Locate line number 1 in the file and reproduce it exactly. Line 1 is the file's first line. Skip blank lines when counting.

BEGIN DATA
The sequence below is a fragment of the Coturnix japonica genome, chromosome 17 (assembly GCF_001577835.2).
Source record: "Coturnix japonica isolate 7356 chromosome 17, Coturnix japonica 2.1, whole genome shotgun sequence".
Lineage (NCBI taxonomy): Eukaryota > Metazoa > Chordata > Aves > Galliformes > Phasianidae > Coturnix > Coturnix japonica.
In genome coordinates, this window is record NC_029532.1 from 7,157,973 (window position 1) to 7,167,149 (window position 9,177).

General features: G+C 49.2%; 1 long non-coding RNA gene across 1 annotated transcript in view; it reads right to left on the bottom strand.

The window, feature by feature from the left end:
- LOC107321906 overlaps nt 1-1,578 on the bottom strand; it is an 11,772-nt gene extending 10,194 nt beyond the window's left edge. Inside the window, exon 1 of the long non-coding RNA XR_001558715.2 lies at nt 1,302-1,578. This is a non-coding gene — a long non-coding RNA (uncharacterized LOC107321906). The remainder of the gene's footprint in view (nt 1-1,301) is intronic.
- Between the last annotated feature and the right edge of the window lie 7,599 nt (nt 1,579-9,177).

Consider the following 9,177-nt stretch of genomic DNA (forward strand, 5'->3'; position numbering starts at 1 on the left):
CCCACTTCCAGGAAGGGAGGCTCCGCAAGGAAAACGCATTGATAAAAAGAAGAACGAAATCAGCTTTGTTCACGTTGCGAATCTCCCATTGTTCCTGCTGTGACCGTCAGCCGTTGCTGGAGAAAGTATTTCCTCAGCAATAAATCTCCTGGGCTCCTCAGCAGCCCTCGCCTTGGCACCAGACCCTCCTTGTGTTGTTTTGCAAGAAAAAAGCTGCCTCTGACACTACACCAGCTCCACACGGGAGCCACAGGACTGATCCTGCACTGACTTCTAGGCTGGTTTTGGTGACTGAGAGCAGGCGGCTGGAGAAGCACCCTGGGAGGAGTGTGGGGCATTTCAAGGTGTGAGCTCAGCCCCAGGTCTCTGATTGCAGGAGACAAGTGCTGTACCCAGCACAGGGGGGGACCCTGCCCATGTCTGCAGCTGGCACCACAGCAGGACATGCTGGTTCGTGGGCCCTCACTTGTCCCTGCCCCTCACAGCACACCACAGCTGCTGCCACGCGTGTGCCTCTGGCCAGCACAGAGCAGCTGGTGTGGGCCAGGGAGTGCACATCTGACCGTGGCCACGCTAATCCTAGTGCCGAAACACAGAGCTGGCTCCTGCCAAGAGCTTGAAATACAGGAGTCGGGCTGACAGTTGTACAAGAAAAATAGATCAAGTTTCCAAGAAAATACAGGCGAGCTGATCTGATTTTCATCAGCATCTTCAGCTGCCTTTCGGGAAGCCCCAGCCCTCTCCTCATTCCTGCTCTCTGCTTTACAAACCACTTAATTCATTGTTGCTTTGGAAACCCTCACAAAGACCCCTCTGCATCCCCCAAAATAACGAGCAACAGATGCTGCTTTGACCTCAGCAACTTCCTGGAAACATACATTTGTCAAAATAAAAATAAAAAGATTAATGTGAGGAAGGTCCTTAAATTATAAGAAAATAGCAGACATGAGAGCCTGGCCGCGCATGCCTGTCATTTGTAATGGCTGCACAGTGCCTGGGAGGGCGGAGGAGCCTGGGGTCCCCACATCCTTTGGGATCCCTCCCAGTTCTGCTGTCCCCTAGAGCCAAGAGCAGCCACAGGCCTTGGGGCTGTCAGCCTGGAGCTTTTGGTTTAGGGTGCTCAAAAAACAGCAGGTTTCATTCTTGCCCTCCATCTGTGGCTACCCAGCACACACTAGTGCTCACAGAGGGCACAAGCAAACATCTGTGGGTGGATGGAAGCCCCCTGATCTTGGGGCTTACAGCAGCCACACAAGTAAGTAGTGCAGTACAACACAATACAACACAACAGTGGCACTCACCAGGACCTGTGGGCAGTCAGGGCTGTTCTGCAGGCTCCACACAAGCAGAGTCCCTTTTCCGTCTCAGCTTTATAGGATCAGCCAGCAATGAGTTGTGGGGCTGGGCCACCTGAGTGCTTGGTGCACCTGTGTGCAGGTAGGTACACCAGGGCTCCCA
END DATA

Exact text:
The sequence below is a fragment of the Coturnix japonica genome, chromosome 17 (assembly GCF_001577835.2).